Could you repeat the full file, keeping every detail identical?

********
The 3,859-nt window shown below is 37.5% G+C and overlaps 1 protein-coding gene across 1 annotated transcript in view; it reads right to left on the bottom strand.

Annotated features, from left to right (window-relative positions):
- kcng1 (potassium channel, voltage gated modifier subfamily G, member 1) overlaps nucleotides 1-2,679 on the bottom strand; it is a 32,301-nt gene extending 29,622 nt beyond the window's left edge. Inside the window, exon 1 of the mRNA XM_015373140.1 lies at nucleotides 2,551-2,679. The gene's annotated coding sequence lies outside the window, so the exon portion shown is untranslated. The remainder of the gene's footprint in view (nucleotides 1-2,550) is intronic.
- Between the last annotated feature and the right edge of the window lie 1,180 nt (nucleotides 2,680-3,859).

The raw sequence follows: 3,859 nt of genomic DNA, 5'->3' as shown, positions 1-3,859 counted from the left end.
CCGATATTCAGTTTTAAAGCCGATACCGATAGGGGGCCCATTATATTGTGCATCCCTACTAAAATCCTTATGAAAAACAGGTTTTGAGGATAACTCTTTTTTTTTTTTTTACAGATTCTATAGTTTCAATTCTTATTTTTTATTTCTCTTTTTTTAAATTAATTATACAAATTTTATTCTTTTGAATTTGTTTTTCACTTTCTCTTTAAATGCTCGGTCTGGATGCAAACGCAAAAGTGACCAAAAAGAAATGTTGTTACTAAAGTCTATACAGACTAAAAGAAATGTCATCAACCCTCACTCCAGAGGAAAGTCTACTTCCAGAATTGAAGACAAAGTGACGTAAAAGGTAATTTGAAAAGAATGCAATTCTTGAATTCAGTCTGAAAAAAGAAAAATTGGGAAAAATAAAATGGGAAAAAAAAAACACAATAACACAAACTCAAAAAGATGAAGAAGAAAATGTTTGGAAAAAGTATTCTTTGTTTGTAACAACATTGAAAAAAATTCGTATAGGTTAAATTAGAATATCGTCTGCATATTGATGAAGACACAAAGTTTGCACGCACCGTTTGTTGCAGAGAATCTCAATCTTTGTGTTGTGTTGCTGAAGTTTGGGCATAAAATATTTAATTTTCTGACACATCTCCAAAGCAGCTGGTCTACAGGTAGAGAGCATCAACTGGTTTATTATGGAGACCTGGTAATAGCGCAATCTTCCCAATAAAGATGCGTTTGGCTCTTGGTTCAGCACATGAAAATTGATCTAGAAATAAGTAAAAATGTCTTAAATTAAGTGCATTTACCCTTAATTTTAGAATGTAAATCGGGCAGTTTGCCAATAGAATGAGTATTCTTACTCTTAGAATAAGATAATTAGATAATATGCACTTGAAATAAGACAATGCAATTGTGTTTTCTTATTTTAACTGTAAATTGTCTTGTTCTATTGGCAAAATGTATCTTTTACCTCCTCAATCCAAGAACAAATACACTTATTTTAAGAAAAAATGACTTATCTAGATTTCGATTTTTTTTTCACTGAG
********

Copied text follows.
The 3,859-nt window shown below is 37.5% G+C and overlaps 1 protein-coding gene across 1 annotated transcript in view; it reads right to left on the bottom strand.

Annotated features, from left to right (window-relative positions):
- kcng1 (potassium channel, voltage gated modifier subfamily G, member 1) overlaps nucleotides 1-2,679 on the bottom strand; it is a 32,301-nt gene extending 29,622 nt beyond the window's left edge. Inside the window, exon 1 of the mRNA XM_015373140.1 lies at nucleotides 2,551-2,679. The gene's annotated coding sequence lies outside the window, so the exon portion shown is untranslated. The remainder of the gene's footprint in view (nucleotides 1-2,550) is intronic.
- Between the last annotated feature and the right edge of the window lie 1,180 nt (nucleotides 2,680-3,859).

The raw sequence follows: 3,859 nt of genomic DNA, 5'->3' as shown, positions 1-3,859 counted from the left end.
CCGATATTCAGTTTTAAAGCCGATACCGATAGGGGGCCCATTATATTGTGCATCCCTACTAAAATCCTTATGAAAAACAGGTTTTGAGGATAACTCTTTTTTTTTTTTTTACAGATTCTATAGTTTCAATTCTTATTTTTTATTTCTCTTTTTTTAAATTAATTATACAAATTTTATTCTTTTGAATTTGTTTTTCACTTTCTCTTTAAATGCTCGGTCTGGATGCAAACGCAAAAGTGACCAAAAAGAAATGTTGTTACTAAAGTCTATACAGACTAAAAGAAATGTCATCAACCCTCACTCCAGAGGAAAGTCTACTTCCAGAATTGAAGACAAAGTGACGTAAAAGGTAATTTGAAAAGAATGCAATTCTTGAATTCAGTCTGAAAAAAGAAAAATTGGGAAAAATAAAATGGGAAAAAAAAAACACAATAACACAAACTCAAAAAGATGAAGAAGAAAATGTTTGGAAAAAGTATTCTTTGTTTGTAACAACATTGAAAAAAATTCGTATAGGTTAAATTAGAATATCGTCTGCATATTGATGAAGACACAAAGTTTGCACGCACCGTTTGTTGCAGAGAATCTCAATCTTTGTGTTGTGTTGCTGAAGTTTGGGCATAAAATATTTAATTTTCTGACACATCTCCAAAGCAGCTGGTCTACAGGTAGAGAGCATCAACTGGTTTATTATGGAGACCTGGTAATAGCGCAATCTTCCCAATAAAGATGCGTTTGGCTCTTGGTTCAGCACATGAAAATTGATCTAGAAATAAGTAAAAATGTCTTAAATTAAGTGCATTTACCCTTAATTTTAGAATGTAAATCGGGCAGTTTGCCAATAGAATGAGTATTCTTACTCTTAGAATAAGATAATTAGATAATATGCACTTGAAATAAGACAATGCAATTGTGTTTTCTTATTTTAACTGTAAATTGTCTTGTTCTATTGGCAAAATGTATCTTTTACCTCCTCAATCCAAGAACAAATACACTTATTTTAAGAAAAAATGACTTATCTAGATTTCGATTTTTTTTTCACTGAG